Headache: second most common complication
a. frequency 0.2%-24%
b. highest incidence is in obstetrics
c. occurs within several hours, but usually in the first or second day post-puncture.
d. headache is bifrontal and occipital, often involving head, neck, and shoulders.
e. aggravated in upright position, and with coughing or straining.
f. signs and symptoms include nausea and loss of appetite, photophobia, changes in auditory acuity, tinnitus, depression, feel miserable, tearful, bed-ridden, dependent, diplopia and cranial nerve palsies.
Most common pathophysiology is loss of CSF through the puncture site with resultant intracranial tension on meningeal vessels and nerves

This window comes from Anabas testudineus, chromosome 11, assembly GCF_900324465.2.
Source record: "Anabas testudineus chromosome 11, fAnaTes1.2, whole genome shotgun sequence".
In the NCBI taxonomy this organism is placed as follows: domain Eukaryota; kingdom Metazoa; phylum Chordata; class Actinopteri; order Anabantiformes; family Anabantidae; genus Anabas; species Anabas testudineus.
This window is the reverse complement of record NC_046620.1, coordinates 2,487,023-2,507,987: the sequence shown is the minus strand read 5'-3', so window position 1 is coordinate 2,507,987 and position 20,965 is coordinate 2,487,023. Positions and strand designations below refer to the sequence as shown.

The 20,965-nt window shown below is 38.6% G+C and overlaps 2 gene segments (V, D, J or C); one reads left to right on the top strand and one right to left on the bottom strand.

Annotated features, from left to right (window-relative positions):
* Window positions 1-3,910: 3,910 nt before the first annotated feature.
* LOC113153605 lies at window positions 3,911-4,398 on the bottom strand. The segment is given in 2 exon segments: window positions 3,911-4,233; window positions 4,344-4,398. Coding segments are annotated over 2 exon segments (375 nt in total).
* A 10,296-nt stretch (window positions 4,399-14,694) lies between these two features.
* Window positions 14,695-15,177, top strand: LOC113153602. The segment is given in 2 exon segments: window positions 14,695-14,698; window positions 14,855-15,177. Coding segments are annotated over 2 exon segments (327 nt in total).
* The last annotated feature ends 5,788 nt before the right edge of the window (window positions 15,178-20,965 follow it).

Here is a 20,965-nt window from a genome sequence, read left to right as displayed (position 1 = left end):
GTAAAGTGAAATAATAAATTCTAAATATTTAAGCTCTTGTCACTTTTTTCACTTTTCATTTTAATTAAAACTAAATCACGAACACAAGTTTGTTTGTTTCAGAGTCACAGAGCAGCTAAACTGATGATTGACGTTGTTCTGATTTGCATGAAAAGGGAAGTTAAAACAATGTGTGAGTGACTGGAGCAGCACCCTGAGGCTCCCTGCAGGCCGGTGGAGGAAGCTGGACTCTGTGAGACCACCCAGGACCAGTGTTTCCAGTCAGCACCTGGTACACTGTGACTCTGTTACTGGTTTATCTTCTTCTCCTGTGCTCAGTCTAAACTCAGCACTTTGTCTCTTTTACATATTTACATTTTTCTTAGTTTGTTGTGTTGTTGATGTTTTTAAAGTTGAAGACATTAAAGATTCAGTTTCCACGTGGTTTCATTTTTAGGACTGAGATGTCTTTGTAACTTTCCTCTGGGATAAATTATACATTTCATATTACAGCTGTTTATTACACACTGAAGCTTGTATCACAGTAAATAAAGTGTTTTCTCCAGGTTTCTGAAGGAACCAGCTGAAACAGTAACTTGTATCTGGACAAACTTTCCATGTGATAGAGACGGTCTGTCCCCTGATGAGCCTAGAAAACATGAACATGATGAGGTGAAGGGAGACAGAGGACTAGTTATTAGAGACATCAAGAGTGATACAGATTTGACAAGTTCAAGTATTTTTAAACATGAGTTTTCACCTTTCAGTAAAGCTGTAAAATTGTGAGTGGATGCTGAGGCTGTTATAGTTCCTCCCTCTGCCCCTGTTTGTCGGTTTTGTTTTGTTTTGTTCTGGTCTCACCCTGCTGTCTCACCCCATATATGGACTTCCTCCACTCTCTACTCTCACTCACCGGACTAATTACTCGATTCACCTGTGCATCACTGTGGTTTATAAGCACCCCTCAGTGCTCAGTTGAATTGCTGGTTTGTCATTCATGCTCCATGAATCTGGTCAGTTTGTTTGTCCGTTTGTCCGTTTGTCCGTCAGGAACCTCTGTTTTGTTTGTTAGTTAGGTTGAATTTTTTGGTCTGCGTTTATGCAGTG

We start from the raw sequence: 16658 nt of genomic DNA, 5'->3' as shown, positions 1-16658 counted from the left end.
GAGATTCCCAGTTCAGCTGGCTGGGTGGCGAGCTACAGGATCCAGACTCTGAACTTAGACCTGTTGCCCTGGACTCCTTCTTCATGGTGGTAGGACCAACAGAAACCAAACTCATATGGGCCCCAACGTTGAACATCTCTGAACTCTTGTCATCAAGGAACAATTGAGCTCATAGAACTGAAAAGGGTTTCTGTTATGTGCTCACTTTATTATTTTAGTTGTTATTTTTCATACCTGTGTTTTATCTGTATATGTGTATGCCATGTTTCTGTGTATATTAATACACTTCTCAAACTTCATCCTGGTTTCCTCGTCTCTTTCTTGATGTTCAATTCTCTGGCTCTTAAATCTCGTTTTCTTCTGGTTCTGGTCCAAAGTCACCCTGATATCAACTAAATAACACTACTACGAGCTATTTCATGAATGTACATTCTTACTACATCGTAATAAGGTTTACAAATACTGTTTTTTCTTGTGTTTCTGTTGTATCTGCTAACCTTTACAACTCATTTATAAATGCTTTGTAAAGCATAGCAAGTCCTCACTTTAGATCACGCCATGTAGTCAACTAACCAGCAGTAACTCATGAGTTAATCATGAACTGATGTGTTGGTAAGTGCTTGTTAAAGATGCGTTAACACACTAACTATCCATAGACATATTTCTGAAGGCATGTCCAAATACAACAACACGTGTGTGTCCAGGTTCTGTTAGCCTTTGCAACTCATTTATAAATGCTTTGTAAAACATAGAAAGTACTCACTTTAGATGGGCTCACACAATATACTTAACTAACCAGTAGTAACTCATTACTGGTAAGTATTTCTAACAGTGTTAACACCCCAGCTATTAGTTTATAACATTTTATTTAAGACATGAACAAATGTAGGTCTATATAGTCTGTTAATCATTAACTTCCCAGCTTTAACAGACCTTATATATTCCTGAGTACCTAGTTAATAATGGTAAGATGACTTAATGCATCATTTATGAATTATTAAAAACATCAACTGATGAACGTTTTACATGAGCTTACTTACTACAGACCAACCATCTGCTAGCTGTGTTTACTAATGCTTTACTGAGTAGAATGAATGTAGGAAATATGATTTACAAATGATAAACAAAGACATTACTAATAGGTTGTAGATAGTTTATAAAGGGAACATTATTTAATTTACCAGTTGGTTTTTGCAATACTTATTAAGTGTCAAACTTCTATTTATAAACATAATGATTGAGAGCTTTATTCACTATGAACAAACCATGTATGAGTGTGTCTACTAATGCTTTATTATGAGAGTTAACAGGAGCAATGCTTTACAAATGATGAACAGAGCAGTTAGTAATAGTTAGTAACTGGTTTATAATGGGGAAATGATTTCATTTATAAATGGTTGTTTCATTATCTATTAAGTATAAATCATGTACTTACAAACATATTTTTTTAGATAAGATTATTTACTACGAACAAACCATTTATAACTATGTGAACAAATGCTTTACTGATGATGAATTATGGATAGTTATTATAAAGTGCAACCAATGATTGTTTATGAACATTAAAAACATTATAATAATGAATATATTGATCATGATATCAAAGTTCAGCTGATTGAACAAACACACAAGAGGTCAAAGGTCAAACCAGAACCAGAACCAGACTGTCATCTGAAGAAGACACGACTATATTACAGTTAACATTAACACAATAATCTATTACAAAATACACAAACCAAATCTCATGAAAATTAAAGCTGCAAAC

i.e. caused by a decrease in the amount of CSF in the subarachnoid space. This decrease in CSF causes the medulla and brainstem to drop into the foramen magnum, stretching the meninges, vessels and nerves, leading to a headache. An additional complication of decreased CSF volumes is cranial nerve palsy which leads to decreased blood supply to the nerves.
Blood patch of 10-30 cc of aseptically-drawn blood. If patient is volume-depleted, it is desirable to infuse 1000 cc IV.
i. first blood patch injection resolves 89-95% of headaches; may repeat in 24 hours;
Touy needle; place first. two people.
ii. reported complications:
□ backache: 35% J D
□ neckache: 0.9%
□ temperature elevation: 5%
□ radicular pain